I hear all too often from business leaders who think their IT Support team and their Security team are synonymous. They just assume that Support addresses all of their security needs by default. After all, the IT Support gang has been managing the anti-virus software so, they must be doing everything else related to security. Although it was never discussed, the same logic dictates that if they are “handling security,” IT support is fulfilling any compliance requirements as well.
Not so fast!
That logic is the same as thinking that the person paying your monthly bills is also setting your finance strategy and filing your annual corporate tax returns and shareholders’ report. I suspect not. While both of those roles involve finance, they each require very different skill sets to accomplish their ends. It’s the same for IT. While both are technology-focused and overlap in places, each has significantly different foci, tools, and processes.
Firms should not “tack on” security responsibilities to their IT support person. Of course, IT support should play a role in your security, but organizations need someone dedicated to and focusing solely upon security at every level.
What’s the BIG Difference between IT Support and IT Security?
All companies should have some sort of IT Support function. If technology is core to your business, you might need a higher level of support. Whether an internal user takes on the responsibility or it is outsourced to a 3rd party, you can be assured that your IT is functioning as it should.
Support generally covers areas like:
- Helpdesk and end-user support
- Monitoring the network for performance and uptime
- Setting up servers and networks
- Strategic guidance
- Manage 3rd party vendors (ERP, internet provider, telco, etc.)
If you need help setting up a new laptop or working in Excel, you can turn to an expert in IT Support. If you’re unclear about the ramifications of a new business initiative, you can have Support get involve to help clarify strategic choices so you can make more sound investments.
Never assume that your Support is either equipped to or already handling security concerns by default. They most likely are not.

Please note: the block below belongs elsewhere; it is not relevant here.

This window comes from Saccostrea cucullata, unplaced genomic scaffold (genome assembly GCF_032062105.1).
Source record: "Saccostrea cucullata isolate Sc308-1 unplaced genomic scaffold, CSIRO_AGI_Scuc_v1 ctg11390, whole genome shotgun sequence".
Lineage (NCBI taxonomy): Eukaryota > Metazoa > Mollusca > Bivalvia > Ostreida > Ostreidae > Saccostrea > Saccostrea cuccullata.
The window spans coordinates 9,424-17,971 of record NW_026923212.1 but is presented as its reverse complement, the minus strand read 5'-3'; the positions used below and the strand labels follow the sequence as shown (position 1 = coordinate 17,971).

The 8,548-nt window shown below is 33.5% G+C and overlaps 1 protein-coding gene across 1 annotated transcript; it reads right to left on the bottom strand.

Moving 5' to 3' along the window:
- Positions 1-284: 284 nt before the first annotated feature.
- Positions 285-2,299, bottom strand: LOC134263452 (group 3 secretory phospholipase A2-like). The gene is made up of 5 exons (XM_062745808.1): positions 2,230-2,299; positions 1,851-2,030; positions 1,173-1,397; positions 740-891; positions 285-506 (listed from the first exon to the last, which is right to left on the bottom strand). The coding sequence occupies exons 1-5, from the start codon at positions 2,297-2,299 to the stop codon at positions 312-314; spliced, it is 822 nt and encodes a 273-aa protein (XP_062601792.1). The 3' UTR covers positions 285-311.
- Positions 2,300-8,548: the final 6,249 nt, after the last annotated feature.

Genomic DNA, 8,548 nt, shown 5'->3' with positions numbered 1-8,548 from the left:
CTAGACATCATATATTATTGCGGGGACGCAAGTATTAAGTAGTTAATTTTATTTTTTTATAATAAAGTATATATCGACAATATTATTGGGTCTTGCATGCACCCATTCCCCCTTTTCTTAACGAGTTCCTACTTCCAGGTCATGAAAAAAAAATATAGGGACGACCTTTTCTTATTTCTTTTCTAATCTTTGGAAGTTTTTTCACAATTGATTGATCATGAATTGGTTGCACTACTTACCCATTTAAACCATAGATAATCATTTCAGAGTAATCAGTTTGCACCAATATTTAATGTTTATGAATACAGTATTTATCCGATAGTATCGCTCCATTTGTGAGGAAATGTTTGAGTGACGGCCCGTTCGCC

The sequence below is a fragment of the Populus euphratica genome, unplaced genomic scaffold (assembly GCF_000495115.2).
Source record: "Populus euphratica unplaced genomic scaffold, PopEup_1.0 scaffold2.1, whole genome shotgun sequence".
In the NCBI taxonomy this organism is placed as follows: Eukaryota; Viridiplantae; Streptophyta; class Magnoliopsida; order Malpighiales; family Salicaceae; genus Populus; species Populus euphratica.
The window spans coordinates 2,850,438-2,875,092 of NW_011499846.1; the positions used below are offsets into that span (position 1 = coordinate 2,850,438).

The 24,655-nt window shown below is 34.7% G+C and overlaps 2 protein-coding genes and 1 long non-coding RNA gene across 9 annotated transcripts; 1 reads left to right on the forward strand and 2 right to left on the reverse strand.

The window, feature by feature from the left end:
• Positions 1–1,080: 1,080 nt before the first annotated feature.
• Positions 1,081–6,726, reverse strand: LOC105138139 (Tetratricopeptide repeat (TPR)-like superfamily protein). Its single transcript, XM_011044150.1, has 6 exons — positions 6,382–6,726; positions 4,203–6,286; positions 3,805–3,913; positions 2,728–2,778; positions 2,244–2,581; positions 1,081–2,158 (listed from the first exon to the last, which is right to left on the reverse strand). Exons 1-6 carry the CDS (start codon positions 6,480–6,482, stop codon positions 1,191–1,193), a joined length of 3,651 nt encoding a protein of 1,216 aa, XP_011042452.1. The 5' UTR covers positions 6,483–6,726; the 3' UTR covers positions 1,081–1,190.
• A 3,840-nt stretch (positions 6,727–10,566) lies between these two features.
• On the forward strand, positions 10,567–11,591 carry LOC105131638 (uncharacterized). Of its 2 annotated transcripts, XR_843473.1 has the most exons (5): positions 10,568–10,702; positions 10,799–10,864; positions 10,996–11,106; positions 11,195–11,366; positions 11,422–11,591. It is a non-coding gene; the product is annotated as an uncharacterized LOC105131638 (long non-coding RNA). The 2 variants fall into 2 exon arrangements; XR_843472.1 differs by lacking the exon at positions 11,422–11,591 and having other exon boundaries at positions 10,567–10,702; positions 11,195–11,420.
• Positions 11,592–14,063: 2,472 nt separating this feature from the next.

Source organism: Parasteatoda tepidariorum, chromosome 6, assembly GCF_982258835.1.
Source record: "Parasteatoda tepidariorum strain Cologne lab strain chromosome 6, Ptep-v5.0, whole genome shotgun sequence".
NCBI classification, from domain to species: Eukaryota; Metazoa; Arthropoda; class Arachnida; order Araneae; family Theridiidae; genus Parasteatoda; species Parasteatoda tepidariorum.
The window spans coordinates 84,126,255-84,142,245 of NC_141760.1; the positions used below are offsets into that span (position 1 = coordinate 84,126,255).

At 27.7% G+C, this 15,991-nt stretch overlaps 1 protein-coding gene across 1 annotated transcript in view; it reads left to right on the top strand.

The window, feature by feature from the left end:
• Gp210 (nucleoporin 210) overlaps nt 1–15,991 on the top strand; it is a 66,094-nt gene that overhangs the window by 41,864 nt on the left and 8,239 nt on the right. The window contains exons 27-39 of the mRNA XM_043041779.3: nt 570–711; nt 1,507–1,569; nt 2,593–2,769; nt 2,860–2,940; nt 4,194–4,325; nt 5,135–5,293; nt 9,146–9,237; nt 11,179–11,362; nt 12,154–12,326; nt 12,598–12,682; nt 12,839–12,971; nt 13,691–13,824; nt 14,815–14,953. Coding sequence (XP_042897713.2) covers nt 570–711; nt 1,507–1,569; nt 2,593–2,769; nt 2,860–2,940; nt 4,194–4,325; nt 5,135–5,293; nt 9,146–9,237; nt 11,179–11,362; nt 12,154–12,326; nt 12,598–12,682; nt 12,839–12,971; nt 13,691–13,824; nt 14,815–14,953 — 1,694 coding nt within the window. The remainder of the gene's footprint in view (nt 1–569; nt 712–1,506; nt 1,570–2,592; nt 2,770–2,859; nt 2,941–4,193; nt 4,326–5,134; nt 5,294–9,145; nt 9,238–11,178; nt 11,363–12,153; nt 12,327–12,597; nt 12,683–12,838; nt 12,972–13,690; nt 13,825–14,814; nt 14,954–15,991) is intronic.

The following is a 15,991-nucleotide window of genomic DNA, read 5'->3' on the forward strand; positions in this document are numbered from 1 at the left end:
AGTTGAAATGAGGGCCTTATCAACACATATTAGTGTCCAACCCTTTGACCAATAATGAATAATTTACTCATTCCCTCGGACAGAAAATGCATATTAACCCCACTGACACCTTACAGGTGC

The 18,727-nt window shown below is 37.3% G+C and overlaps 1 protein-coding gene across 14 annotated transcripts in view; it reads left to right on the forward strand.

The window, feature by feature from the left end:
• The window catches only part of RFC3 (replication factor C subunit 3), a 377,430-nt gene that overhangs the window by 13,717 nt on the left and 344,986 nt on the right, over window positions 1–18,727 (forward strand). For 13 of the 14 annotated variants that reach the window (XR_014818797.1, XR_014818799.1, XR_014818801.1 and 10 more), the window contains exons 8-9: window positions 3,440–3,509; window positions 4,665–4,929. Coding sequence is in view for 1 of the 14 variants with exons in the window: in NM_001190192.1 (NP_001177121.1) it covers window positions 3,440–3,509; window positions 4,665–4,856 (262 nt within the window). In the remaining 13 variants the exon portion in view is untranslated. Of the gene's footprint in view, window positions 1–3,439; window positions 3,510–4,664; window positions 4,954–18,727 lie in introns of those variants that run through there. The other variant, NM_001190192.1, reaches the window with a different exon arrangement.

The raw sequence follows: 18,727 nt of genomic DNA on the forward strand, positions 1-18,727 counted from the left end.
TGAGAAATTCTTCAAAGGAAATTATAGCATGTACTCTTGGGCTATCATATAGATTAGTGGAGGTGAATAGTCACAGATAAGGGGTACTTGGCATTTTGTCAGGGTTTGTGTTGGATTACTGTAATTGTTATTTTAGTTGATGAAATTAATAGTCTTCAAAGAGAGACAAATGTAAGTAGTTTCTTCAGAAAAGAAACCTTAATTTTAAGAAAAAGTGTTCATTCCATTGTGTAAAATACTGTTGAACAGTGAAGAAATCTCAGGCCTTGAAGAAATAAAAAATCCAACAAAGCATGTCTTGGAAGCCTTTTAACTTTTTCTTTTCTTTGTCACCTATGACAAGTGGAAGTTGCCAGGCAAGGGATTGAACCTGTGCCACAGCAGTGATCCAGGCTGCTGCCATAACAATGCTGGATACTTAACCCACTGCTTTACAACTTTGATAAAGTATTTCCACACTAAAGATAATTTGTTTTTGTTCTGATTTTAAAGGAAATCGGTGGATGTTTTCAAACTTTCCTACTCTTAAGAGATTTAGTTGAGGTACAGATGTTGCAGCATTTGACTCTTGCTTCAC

Security focuses on risk management. It is concerned with identifying your areas of risk, adding protections, implementing systems for detecting hackers, alerting the business to respond to a breach to stop it, and if the inevitable happens, recovering from the breach. Its purpose is to keep people productive, your enterprise running, and your data safe.
Support generally covers areas like:
- NIST Cyber Security Framework – Identify, Protect, Detect, Respond, and Recover
- Managing backups
- Managing updates and patching
- Implementing and managing Anti-XXXX (virus, spam, malware, ransomware….)
- Penetration Testing
- Endpoint Detection and Response
- Dark Web monitoring
- User security testing and training
- Multi-factor authentication
- SIEM (Security Information & Event Management)
- Vulnerability Monitoring and Alerting
Each of these items involves distinct technology systems and technical expertise beyond traditional IT Support knowledge.
Together with the business, Security addresses questions like:
- Have you identified the cyber risk to your business?
- Do you know the protection layers available, implemented, and hardening your systems?
- If you had a breach, how would you detect it in time to respond?
- Do you know what the plan would be to respond to and stop it?
- Are you aware of the actions you would need to take to recover from a breach and its financial and reputational damage?
The business must own security and drive it. Ultimately, it is business leadership’s primary responsibility to engage the IT team about security—not the other way around. As I said, your IT support team should definitely be involved with your security. IT is there to inform, guide, share best practices, implement, and manage. If IT Support is not fully engaged with Security, both areas miss the opportunity to contribute to their fullest extent in protecting the organization.
Never assume that IT is addressing your security needs. Get in front of them and ask the hard questions.